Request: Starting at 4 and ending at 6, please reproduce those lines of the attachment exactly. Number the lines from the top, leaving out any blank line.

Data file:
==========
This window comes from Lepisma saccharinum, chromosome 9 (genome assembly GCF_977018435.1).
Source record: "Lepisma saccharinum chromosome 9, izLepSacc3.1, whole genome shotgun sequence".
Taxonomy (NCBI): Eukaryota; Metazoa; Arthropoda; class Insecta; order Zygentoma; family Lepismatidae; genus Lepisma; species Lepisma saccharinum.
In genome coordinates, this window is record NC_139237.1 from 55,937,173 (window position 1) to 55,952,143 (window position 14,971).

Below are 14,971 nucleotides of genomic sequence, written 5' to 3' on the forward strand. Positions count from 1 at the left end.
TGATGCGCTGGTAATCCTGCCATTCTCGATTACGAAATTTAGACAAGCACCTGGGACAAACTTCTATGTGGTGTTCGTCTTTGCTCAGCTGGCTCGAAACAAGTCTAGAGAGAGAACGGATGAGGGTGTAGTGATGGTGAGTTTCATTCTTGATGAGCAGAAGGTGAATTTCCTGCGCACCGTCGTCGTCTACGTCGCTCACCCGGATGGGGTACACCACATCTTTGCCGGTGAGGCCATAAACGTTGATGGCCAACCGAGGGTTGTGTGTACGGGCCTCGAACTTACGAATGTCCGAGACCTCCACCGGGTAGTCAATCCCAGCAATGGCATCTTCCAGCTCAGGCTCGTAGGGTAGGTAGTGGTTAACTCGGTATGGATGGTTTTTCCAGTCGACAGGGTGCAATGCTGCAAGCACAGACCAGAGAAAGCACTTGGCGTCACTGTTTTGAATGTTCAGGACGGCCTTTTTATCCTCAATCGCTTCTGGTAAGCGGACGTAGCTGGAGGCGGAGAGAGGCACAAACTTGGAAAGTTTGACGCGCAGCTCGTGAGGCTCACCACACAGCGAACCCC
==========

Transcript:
In genome coordinates, this window is record NC_139237.1 from 55,937,173 (window position 1) to 55,952,143 (window position 14,971).

Below are 14,971 nucleotides of genomic sequence, written 5' to 3' on the forward strand. Positions count from 1 at the left end.
TGATGCGCTGGTAATCCTGCCATTCTCGATTACGAAATTTAGACAAGCACCTGGGACAAACTTCTATGTGGTGTTCGTCTTTGCTCAGCTGGCTCGAAACAAGTCTAGAGAGAGAACGGATGAGGGTGTAGTGATGGTGAGTTTCATTCTTGATGAGCAGAAGGTGAATTTCCTGCGCACCGTCGTCGTCTACGTCGCTCACCCGGATGGGGTACACCACATCTTTGCCGGTGAGGCCATAAACGTTGATGGCCAACCGAGGGTTGTGTGTACGGGCCTCGAACTTACGAATGTCCGAGACCTCCACCGGGTAGTCAATCCCAGCAATGGCATCTTCCAGCTCAGGCTCGTAGGGTAGGTAGTGGTTAACTCGGTATGGATGGTTTTTCCAGTCGACAGGGTGCAATGCTGCAAGCACAGACCAGAGAAAGCACTTGGCGTCACTGTTTTGAATGTTCAGGACGGCCTTTTTATCCTCAATCGCTTCTGGTAAGCGGACGTAGCTGGAGGCGGAGAGAGGCACAAACTTGGAAAGTTTGACGCGCAGCTCGTGAGGCTCACCACACAGCGAACCCC